46 Notes

Insider Travel Tips: Sarajevo, Bosnia and Herzegovina
Top things to do Allow plenty of time to lose yourself in the cobbled streets of the Old Town, taking in the beautiful tiered river, and the spot by Latin Bridge where Archduke Franz Ferdinand was assassinated in 1914, kicking off the First World War.
Enjoy burek, meat filled pastries, followed by traditional Bosnian coffee – which should come with a complimentary piece of Turkish delight.
Wander around market stalls, and stock up on hand-made woollen socks, local copperware or Second World War relics.
Visit the History Museum – just off ‘Sniper Alley’ – to begin to comprehend the complex history of the Balkans, and the shocking truth of life in a city under siege between 1992 and 1996 – the longest siege of a capital city in the history of modern warfare.
What to avoidWhilst crime levels are low, like all places European, there are some tiresome beggars who will try the usual routine to relieve you of some cash, and not always with honourable intentions. Some of the hills around the city may still contain unexploded landmines from the Yugoslavian conflict of the nineties. Take extreme care not to wander off paved roads, and avoid any damaged buildings. If you want to safely explore the Bosnian countryside, get advice on routes from tourist information or take a guided tour.
It is probably best not to try and discuss ethnicity unless amongst friendly company. Whilst the differences between Bosnian Muslims, Bosnian Serbs and Bosnian Croats may seem indeterminable, below the surface, wounds are still raw.
Top Tips Arrive at the bus station in the day, and you can take the tram to the city for a fraction of the price of a taxi. Make use the excellent tram network for longer journeys, although walking will give you a better insight into the city – look out for Sarajevo Roses: where mortar shells exploded against concrete during the Bosnian war, they were later filled with red resin, creating a floral memorial.
The city’s tourist information bureau is extremely helpful, so stop by early into your trip. They can help you with onward transport tickets and great value for money tours – visiting the Tunnel Museum is well recommended, as much for a peek at the beautiful countryside as the moving historical tribute within.
WarningsBosnians are generally very friendly and helpful, but don’t assume everyone will speak English – it would be a good idea to learn some basic phrases or have a phrase book to hand.
There are a few tourist-trap emporiums, stocking goods at above average prices. Stick to smaller shops and markets.
Don’t Leave Home WithoutMake sure you pack some warm things, as temperatures plummet in winter, and it can get cold in the evenings throughout the year, due to the city’s valley location. Also pack appropriate cover up clothing to allow entry into some of the countless mosques that dot the cityscape.
Lucy FulfordWritten for Epigram Issue 224. 

Insider Travel Tips: Sarajevo, Bosnia and Herzegovina

Top things to do
Allow plenty of time to lose yourself in the cobbled streets of the Old Town, taking in the beautiful tiered river, and the spot by Latin Bridge where Archduke Franz Ferdinand was assassinated in 1914, kicking off the First World War.

Enjoy burek, meat filled pastries, followed by traditional Bosnian coffee – which should come with a complimentary piece of Turkish delight.

Wander around market stalls, and stock up on hand-made woollen socks, local copperware or Second World War relics.

Visit the History Museum – just off ‘Sniper Alley’ – to begin to comprehend the complex history of the Balkans, and the shocking truth of life in a city under siege between 1992 and 1996 – the longest siege of a capital city in the history of modern warfare.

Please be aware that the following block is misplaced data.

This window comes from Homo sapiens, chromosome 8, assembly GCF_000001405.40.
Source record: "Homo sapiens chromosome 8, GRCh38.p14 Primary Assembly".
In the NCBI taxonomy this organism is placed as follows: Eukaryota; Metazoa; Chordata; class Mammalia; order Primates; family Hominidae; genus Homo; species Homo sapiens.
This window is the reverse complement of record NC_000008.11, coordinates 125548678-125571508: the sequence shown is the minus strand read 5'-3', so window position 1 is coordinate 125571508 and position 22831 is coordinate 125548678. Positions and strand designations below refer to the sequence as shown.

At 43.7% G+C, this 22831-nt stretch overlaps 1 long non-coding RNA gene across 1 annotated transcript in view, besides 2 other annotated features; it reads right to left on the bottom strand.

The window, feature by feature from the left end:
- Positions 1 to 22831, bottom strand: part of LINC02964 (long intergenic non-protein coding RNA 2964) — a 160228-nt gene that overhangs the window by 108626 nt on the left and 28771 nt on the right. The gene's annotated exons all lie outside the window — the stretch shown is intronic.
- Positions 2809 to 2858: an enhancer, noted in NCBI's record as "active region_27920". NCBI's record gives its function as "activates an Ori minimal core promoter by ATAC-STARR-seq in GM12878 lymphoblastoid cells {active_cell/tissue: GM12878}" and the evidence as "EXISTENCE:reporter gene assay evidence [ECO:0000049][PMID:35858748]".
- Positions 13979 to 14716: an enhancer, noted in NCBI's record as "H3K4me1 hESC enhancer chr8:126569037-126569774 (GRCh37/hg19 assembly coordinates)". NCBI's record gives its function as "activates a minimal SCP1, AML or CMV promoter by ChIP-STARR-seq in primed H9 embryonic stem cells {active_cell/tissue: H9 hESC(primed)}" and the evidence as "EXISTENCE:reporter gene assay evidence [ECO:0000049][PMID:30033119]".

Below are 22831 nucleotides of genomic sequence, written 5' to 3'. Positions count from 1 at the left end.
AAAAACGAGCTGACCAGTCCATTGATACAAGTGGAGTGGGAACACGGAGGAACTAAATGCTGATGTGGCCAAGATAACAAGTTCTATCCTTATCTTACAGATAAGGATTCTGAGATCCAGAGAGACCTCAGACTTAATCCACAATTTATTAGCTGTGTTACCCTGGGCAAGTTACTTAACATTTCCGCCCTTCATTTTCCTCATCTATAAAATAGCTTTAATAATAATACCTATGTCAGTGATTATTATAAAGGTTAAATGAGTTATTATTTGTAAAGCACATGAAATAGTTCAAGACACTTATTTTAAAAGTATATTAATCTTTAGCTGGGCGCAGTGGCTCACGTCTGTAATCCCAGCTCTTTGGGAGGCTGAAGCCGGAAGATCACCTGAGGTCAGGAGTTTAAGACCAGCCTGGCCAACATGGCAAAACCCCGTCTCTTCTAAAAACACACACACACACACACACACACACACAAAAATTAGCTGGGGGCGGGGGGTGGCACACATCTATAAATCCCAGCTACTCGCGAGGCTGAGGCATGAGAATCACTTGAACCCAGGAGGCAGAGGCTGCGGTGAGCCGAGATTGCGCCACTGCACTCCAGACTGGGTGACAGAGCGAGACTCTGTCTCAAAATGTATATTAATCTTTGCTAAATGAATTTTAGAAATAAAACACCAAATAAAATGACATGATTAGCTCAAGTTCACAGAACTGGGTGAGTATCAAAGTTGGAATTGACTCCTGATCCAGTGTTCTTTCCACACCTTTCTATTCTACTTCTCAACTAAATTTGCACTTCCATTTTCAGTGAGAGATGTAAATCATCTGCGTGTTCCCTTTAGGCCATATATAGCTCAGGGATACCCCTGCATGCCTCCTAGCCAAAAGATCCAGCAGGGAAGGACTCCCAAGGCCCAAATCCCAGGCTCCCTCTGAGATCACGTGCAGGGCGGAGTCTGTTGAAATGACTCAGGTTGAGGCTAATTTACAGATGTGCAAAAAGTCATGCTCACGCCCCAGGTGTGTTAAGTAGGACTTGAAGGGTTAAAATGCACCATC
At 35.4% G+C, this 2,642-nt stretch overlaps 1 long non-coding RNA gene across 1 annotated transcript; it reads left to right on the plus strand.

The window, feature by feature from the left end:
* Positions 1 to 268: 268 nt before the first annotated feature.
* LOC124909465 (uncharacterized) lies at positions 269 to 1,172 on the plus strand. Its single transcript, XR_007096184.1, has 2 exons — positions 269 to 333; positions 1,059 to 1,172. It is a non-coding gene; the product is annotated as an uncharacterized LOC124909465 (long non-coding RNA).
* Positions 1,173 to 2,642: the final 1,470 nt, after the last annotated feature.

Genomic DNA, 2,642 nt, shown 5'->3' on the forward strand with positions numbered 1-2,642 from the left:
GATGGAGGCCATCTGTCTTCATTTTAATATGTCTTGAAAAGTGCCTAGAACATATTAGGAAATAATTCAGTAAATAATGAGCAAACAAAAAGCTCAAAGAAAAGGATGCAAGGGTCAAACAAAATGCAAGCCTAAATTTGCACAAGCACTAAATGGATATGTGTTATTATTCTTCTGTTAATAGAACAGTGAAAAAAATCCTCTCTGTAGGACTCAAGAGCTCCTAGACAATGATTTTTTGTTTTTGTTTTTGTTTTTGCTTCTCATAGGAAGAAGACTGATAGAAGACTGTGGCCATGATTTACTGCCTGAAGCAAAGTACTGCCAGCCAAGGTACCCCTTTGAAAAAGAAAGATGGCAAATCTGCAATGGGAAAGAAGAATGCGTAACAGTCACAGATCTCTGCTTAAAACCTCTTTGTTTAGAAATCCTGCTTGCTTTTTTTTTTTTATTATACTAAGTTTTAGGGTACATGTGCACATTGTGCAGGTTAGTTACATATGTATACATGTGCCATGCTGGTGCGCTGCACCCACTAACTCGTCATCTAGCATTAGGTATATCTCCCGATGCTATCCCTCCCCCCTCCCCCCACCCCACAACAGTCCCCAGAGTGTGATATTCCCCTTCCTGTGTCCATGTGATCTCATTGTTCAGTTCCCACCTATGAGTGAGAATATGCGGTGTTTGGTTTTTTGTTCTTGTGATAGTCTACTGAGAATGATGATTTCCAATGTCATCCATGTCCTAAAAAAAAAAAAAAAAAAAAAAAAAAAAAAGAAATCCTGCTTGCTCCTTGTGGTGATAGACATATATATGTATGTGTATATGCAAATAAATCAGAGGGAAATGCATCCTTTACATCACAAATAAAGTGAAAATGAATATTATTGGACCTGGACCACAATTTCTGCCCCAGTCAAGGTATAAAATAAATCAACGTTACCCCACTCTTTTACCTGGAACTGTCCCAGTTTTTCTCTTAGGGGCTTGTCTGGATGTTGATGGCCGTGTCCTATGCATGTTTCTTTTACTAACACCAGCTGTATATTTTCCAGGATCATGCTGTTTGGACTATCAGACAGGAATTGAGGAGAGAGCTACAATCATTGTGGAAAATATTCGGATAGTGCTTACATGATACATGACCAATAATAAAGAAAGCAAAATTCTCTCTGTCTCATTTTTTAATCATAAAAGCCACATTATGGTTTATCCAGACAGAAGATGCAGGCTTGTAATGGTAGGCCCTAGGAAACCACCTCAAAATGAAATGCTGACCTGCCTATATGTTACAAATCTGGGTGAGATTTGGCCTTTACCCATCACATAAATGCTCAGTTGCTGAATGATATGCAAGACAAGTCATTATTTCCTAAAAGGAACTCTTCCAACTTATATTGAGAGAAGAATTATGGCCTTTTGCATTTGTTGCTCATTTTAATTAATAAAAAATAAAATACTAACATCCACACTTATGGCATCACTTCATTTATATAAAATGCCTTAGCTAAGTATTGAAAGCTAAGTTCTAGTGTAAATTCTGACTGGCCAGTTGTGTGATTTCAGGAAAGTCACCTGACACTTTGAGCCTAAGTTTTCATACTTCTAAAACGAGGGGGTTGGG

What to avoid
Whilst crime levels are low, like all places European, there are some tiresome beggars who will try the usual routine to relieve you of some cash, and not always with honourable intentions.

Some of the hills around the city may still contain unexploded landmines from the Yugoslavian conflict of the nineties. Take extreme care not to wander off paved roads, and avoid any damaged buildings. If you want to safely explore the Bosnian countryside, get advice on routes from tourist information or take a guided tour.

It is probably best not to try and discuss ethnicity unless amongst friendly company. Whilst the differences between Bosnian Muslims, Bosnian Serbs and Bosnian Croats may seem indeterminable, below the surface, wounds are still raw.

Top Tips
Arrive at the bus station in the day, and you can take the tram to the city for a fraction of the price of a taxi. Make use the excellent tram network for longer journeys, although walking will give you a better insight into the city – look out for Sarajevo Roses: where mortar shells exploded against concrete during the Bosnian war, they were later filled with red resin, creating a floral memorial.

The city’s tourist information bureau is extremely helpful, so stop by early into your trip. They can help you with onward transport tickets and great value for money tours – visiting the Tunnel Museum is well recommended, as much for a peek at the beautiful countryside as the moving historical tribute within.

Warnings
Bosnians are generally very friendly and helpful, but don’t assume everyone will speak English – it would be a good idea to learn some basic phrases or have a phrase book to hand.

There are a few tourist-trap emporiums, stocking goods at above average prices. Stick to smaller shops and markets.

Don’t Leave Home Without
Make sure you pack some warm things, as temperatures plummet in winter, and it can get cold in the evenings throughout the year, due to the city’s valley location. Also pack appropriate cover up clothing to allow entry into some of the countless mosques that dot the cityscape.

Lucy Fulford
Written for Epigram Issue 224. 

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